Two summers ago, Miami was the stage for one of the strangest FBI sting operations on record. On July 17, 2012, undercover agents set up a clandestine deal in a pricey South Beach hotel room. With hidden cameras recording his every move, an unwitting suspect carefully removed the much-coveted object from inside a cardboard tube. Then the cops kicked down the door.
But the illicit good wasn't an assault rifle or a brick of Colombian yeyo. It was a stolen painting.
The recovery in Miami of Henri Matisse's Odalisque in Red Pants — described in our September 4 feature, "Vanishing Point" — was no fluke, however. Miami may still be maturing as an international cultural capital, but it's long been a black-market boomtown. Dozens of near-priceless pieces of art or antiquities have mysteriously surfaced in Miami, only to be seized by authorities.
"We do know that Miami is a point of entry for a lot of this stuff," says Stephen Urice, a law professor at the University of Miami who studies stolen artifacts.
Why Miami? It's a convenient meeting point for rich Americans, Europeans, and Latinos, and its airport is one of the busiest in the world. But the Matisse case and others suggest Miami is especially fertile ground for furtive deals, whether it's illegal arms or artwork.
"There's a lot of money in South Florida, some of it dirty,'' U.S. Customs spokesman Michael Sheehan told the Miami Herald in 1999. "They know the people will keep it quiet because their money is dirty just like the art is hot.''
The trend began in the '80s, when the city was flush with drug money. In 1982, some South Florida businessmen plotted to hold paintings by Degas, Monet, and Whistler for ransom. If their demands weren't met, they would send the shredded art to the New York Times. Instead, FBI agents posing as museum tour guides took down the gang before it could nab the paintings. During the arrest, the feds found two pieces by Rubens stolen years earlier.
Seven years later, a retired Argentine policeman was apprehended with a stolen Goya in Miami Beach. Another Rubens was found inside a briefcase aboard a flight from Nicaragua. In 1993, a mashup of Marilyn Monroe and Mao Zedong was recovered from Colombian drug smugglers. And in 1999, the FBI found Jacob Jordaens' The Last Supper at a La Quinta Inn in Plantation.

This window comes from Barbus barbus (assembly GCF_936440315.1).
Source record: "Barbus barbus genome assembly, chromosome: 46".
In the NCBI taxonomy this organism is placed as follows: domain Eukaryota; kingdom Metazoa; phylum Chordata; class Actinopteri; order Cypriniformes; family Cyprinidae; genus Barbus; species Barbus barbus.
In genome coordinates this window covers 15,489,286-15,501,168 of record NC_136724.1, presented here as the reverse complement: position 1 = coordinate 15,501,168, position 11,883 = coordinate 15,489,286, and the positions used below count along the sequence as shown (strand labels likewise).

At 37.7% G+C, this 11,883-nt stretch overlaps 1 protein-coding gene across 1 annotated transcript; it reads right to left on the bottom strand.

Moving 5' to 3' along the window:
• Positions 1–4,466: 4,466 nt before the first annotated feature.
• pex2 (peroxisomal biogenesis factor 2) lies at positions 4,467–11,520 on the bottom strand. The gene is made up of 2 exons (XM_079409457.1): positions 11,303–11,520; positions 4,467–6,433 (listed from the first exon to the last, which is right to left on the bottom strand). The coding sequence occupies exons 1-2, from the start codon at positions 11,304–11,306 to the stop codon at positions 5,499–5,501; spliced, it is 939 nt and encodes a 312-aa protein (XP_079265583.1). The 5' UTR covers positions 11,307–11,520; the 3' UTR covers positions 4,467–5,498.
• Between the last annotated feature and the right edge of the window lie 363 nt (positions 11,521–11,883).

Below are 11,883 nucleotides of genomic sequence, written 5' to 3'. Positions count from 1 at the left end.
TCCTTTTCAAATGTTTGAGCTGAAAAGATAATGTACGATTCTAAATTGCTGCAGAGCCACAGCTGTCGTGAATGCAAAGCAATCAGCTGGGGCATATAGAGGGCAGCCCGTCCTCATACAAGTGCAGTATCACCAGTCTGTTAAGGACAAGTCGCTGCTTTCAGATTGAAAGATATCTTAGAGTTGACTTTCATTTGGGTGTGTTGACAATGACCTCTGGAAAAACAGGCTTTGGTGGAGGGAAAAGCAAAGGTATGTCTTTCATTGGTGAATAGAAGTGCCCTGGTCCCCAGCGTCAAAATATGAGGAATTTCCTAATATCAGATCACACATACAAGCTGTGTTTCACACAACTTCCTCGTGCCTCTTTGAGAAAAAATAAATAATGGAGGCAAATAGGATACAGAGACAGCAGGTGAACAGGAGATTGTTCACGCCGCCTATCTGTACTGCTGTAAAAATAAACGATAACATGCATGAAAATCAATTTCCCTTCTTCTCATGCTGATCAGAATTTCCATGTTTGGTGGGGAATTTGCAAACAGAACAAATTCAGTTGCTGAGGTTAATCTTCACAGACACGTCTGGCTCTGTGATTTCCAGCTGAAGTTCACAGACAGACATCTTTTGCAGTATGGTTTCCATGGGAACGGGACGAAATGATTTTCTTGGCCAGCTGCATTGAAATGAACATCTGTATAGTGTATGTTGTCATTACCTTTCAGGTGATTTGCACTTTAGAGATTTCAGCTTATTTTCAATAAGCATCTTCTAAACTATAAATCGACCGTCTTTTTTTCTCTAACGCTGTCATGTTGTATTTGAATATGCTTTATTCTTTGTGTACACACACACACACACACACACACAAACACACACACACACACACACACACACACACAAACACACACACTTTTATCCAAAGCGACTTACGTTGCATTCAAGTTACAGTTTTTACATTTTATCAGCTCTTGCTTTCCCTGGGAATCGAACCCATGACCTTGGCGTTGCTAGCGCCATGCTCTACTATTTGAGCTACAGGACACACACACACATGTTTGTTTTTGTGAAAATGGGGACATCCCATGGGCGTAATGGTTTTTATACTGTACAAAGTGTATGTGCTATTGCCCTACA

Most common are cases of pre-Columbian artifacts smuggled through Miami, Urice says. In 1982, for instance, customs agents at Miami International Airport found $200,000 worth of Mayan jewelry inside a box marked "garden tools." Six years later, it was ancient Peruvian pottery hidden inside cheap furniture. Perhaps the strangest find was in 1995, when MIA inspectors discovered a solid-gold ceremonial rattle and a mummified head inside a crate, also from Peru. Or maybe it was the shipment of decorated craniums from the same country intercepted at MIA in 2003.
Not all the loot comes from Latin America. In 1991, the FBI found $7 million worth of stolen Irish antiquities — including the headstone for Saint Dermot's grave — on a 54-foot sailboat. Eight years later, the feds dug into a crate of fresh fish and found 271 items lifted from the Archaeological Museum of Ancient Corinth in Greece.
The title of South Florida's shadiest seized artifact, however, easily goes to the Egyptian sarcophagus uncovered at MIA in 2008. An American collector had bought the coffin in Spain. But when he tried to import it to the States, Egyptian officials cried foul. The sarcophagus was returned to Cairo two years later.
Urice says some oddball collectors with an obsession don't try too hard to find out where their new prize came from. Other times, the stolen art simply becomes currency on Silk Road or other black markets.
"It's like, 'I'll trade my Matisse for some cocaine, and then you give me some arms for my cocaine; I trade those arms for a Picasso...'" Urice says. "Just about everything is for sale."